Looking back over the past season I can’t say in all honesty that it’s been one of my favourites, but it has been far stronger than I thought it would be given the absence of Glenn Howerton from a couple of episodes and the fact that most shows in their thirteenth year often start to lag a little. Bar last week’s episode and the third set on an air plane all have been pretty strong, with The Gang Gets New Wheels, Time’s Up For The Gang and Charlie’s Home Alone all comfortably sitting amongst the best the show has ever presented us with.
I was expecting a lot from the season finale though, mainly as it was written by Charlie Day and Rob McElhenney who have been responsible for some of the very best episodes over the years, but also because it was finally tackling Mac’s homosexuality head on. Unfortunately it’s a real mixed bag of an episode, admittedly quite the curiosity for the way it ends, but the first fifteen minutes are frustrating due to the lack of strong laughs. Also disappointing is that once again Glenn Howerton doesn’t appear, and his presence is greatly missed.
The episode initially revolves around the gang creating a gay pride float to try and drum up business for Paddy’s, the latter part being a fairly standard set up for many an episode. But it of course goes wrong as they give Frank the task of getting Mac to dance on the float as they want an actual gay man to be doing such a thing, and naturally he fails to do so. When he turns up at Mac’s apartment, battering his face before entering the room because he wasn’t aware that the door was unlocked, he finds Mac in a low mood as he’s struggling to work out how he fits in with the gay world, and that he’s “not feeling very proud”. So Frank offers to help, taking him to a gay S&M orgy and then on to a drag club. The first half of the episode is littered with Frank’s offensive comments on homosexuality, with him coming out with crap like “One false move and these fairies could poke me full of holes” and though Mac calls him out on it, it’s still tiresome stuff. Throughout he’s also dealing with his busted nose and his attempts to fix it are also surprisingly bland for a show like It’s Always Sunny.
Frank finally discovers that the reason Mac’s struggling is because he hasn’t come out to his father and so they go to the prison to talk to him. Normally appearances by Mac’s father are a highlight but it’s all rather predictable as Mac fails to tell his Dad about his sexuality and due to a standard by the numbers miscommunication his father presumes he’s soon to become a grandfather. It does at least lead to the first laugh out loud moment of the episode when he tells Mac “If it’s not a boy you flush that shit out and try again” but it’s not a good sign that this takes place eight minutes forty seconds in.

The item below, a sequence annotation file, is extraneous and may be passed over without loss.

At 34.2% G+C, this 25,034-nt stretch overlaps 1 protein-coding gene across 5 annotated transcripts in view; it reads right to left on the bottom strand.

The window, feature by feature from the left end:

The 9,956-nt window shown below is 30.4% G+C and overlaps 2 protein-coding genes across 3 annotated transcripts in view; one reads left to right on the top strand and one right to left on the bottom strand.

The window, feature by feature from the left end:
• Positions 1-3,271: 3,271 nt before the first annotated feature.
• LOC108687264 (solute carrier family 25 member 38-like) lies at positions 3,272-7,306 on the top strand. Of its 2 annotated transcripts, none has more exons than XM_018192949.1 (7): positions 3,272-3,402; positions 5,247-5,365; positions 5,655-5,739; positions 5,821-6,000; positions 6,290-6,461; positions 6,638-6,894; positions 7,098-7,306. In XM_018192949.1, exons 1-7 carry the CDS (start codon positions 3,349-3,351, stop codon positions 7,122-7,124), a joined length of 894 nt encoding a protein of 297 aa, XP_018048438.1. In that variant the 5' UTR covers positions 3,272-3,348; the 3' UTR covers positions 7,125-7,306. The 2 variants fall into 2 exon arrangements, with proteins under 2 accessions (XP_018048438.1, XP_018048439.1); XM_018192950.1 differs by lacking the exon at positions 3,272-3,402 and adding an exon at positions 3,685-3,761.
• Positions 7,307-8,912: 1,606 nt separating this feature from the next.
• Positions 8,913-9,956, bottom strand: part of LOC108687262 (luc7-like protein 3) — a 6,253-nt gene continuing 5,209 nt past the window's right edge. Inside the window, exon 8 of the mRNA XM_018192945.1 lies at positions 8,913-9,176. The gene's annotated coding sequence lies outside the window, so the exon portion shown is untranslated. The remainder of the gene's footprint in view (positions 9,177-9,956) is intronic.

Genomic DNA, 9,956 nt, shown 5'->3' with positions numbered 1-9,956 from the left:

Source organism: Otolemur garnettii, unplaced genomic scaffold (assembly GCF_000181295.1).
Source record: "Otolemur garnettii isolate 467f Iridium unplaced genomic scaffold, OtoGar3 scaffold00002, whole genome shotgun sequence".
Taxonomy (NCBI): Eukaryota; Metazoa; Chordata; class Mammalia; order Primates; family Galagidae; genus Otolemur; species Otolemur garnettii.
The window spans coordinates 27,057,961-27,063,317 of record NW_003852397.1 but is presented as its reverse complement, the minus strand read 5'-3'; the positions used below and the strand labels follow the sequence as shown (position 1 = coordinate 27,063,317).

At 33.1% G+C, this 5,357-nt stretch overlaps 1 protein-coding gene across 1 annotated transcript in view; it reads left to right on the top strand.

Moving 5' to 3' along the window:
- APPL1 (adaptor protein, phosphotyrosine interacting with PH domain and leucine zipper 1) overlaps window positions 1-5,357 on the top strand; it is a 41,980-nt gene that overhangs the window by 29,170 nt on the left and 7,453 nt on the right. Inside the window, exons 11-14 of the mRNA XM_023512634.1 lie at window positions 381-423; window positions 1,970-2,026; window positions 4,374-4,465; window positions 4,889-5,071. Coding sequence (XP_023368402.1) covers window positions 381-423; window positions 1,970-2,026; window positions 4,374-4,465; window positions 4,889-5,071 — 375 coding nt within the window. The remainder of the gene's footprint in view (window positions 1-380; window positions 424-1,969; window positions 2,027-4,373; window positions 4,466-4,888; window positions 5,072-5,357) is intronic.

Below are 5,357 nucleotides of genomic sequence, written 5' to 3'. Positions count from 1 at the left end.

Cut to the next day and Frank is using lemon juice and hot glue to close up the wound and looking like he’s at deaths door, and despite the make up being fairly gross it’s a subplot which isn’t creating anything other than the odd minor smile. Charlie and Dee show him the surprisingly impressive pride float (and there’s a throwaway line explaining Dennis’s absence) but Mac is still missing and so Frank has to set off to get him involved once again. Inevitably failing to do so he presents them with Cricket in cliched gay gear instead and this creates the second laugh of the episode, but two in twelve minutes is pretty poor going for a show like this. And that’s pretty much the end of the show even attempting to be funny.
When Frank returns to Mac’s apartment for a third time, covered in blood but looking much better, he uses a clumsy metaphor relating to this to tell Mac that he has to come out to his father, and takes him back to prison. He’s actually supportive and kindhearted for once which is out of character, but I guess even a monster like Frank has to have the occasional decent moment in his life. And before we know it Mac attempts to explain the torment in his soul to his father via the method of interpretive dance, with a track by Sigur Ros playing in the background, and a woman also involved in the dance represents God.
The scene is impressively shot and looks stunning, but I’ve very mixed feelings about it. Without a doubt a huge amount of kudos must go to Rob McElhenney for pulling off the dance so effectively but I have to admit that two minutes in I started to find myself a little bored. I don’t have an issue with the series being dramatic, and I’m a huge fan of Sigur Ros, but the dance went on for too long, and needed another element to make it captivating. That does eventually come when we see Frank in tears uttering “Oh my God…I get it…I get it” and then the prisoners (minus Mac’s Dad, who walked out half way through) applaud him, it’s an incredibly joyful moment for a character who’s spent the entire run of the show being ridiculed. I just wish that the material around it had been stronger, and then I wouldn’t have any issues with the episode. As it is it’s something of a curate’s egg, an episode that should have been much much funnier but which finally ends with a truly affecting moment, and it’s a real shame that it wasn’t a more consistent ending to the season.